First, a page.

You are called to assess a patient on your ward who is complaining of an itchy rash (that appears urticarial), facial flushing and diarrhea shortly after taking penicillin.
- What reaction is this?
This is an example of anaphylaxis.
Anaphylaxis is an IgE-mediated type 1 hypersensitivity reaction. Symptoms are caused by the release of histamine and other inflammatory mediators from mast cells and basophils in response to a specific allergen. This is a medical emergency, as upper airway problems and shock can develop rapidly.
- What are the possible symptoms of this particular reaction?
Symptoms of anaphylaxis can include:
- Dyspnea, wheezing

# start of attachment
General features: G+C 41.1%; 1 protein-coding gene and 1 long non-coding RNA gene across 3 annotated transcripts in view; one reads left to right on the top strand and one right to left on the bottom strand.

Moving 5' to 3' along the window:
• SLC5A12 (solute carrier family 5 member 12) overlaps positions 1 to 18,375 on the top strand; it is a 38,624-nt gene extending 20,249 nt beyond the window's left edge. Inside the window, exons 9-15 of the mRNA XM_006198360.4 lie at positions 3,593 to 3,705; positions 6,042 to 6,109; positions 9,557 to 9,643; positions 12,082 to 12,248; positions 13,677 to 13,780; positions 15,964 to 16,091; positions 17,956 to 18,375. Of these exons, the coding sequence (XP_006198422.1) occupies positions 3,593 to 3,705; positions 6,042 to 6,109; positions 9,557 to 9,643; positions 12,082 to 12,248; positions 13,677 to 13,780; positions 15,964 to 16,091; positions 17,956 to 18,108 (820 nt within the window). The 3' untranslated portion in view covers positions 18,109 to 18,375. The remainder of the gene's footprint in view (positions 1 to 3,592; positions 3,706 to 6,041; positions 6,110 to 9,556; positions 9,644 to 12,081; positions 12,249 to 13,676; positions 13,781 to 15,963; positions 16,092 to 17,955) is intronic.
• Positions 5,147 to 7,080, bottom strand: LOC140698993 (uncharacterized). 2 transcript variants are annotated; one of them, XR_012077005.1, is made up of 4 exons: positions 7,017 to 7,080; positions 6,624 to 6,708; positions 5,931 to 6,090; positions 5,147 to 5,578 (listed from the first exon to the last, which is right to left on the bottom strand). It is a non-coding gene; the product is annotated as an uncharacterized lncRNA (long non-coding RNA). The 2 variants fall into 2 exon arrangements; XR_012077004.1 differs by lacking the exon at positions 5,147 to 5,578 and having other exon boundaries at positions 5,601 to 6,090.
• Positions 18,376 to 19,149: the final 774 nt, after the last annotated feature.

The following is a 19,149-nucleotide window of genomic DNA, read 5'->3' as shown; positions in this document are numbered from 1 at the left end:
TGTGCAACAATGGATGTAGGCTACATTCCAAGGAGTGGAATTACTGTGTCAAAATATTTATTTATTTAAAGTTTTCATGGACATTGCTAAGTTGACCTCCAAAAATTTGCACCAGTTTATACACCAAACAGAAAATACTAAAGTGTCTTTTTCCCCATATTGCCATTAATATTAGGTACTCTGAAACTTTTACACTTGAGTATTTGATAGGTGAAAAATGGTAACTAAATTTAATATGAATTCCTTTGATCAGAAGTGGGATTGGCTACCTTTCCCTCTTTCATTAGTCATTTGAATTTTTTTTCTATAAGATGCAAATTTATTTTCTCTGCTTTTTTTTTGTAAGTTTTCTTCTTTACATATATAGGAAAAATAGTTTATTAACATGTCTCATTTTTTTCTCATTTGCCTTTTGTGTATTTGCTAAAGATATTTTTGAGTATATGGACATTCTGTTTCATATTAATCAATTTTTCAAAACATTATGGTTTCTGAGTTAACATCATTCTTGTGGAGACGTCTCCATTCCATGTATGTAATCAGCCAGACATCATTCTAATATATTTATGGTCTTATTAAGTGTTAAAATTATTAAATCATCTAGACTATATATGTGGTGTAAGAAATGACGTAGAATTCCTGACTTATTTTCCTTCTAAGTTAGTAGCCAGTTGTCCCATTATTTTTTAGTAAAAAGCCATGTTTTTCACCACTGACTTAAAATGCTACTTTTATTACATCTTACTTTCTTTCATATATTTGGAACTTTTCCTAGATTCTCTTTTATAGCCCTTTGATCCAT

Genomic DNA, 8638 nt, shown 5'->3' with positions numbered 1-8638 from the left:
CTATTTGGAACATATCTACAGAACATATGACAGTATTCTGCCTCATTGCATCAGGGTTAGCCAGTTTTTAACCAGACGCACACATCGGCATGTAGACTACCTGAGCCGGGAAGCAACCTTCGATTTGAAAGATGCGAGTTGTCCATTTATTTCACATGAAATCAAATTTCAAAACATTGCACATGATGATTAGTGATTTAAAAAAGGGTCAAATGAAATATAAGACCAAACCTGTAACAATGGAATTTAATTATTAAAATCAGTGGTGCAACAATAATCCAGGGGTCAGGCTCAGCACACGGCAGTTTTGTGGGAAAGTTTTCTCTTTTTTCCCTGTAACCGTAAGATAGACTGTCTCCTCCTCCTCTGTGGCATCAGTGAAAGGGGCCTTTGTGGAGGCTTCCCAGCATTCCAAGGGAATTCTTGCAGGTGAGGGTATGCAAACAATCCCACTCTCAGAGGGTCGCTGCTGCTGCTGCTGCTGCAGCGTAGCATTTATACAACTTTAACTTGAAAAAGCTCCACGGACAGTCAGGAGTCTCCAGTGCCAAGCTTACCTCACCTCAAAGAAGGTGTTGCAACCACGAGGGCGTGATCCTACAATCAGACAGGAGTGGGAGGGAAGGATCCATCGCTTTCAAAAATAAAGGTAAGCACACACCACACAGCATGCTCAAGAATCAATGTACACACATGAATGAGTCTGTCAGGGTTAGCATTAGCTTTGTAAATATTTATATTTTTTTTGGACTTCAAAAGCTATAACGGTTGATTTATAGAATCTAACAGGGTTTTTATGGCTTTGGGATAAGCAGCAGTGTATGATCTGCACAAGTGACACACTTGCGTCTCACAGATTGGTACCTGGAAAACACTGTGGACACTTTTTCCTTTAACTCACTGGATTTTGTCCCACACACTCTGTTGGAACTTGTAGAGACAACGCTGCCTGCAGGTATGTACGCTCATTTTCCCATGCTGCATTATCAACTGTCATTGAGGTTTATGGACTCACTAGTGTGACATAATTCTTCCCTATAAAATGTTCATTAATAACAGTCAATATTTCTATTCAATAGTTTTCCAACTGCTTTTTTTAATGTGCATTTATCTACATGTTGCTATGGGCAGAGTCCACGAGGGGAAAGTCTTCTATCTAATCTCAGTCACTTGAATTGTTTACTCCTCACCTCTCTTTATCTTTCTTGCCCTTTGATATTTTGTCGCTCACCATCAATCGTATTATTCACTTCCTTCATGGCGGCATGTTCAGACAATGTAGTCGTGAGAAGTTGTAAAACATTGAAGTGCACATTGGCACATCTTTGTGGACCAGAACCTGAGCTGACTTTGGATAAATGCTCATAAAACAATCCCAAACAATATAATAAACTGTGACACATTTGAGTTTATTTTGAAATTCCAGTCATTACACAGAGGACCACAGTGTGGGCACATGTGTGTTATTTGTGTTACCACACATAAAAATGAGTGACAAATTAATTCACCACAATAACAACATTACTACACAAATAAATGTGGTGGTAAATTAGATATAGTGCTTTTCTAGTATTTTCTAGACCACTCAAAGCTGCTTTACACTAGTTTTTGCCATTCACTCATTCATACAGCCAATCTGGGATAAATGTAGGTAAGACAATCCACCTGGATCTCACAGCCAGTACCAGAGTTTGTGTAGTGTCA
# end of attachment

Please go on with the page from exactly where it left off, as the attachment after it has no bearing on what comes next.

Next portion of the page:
- Upper airway edema
- Dizziness, syncope, hypotension
- Nausea, vomiting, abdominal pain, diarrhea
- Substernal pain
- Pruritus without rash
- How would you manage this?
The mainstay of treatment is ensuring the patient is stable and has a patent airway, and treating shock:
- Call for help: get someone with advanced airway skills in the event of rapid upper airway problems
- Stabilize ABCs
- If difficulty breathing develops use orotracheal tube or nasotracheal tube (consider intubation in severe cases)
- Ensure O2 supplementation – 100% O2 via non-rebreather face mask
- Obtain IV access
- Monitor vitals
- Epinephrine 0.3-0.5mg IM of 1:1000
- Ventolin (if wheezing occurs)
- Antihistamines (give both)
- Diphenhydramine 50mg IV (H1 receptor blocker, aka Benadryl)
- Ranitidine 50mg IV (H2 receptor blocker)
- Methylprednisone 1mg/kg IV can be given after stabilization – some evidence that this helps in preventing a second phase reaction
- Monitor patient for the next 24 hours for a second phase reaction
Ellis AK and Day JH. Diagnosis and management of anaphylaxis. CMAJ. 2003, 169:307-311.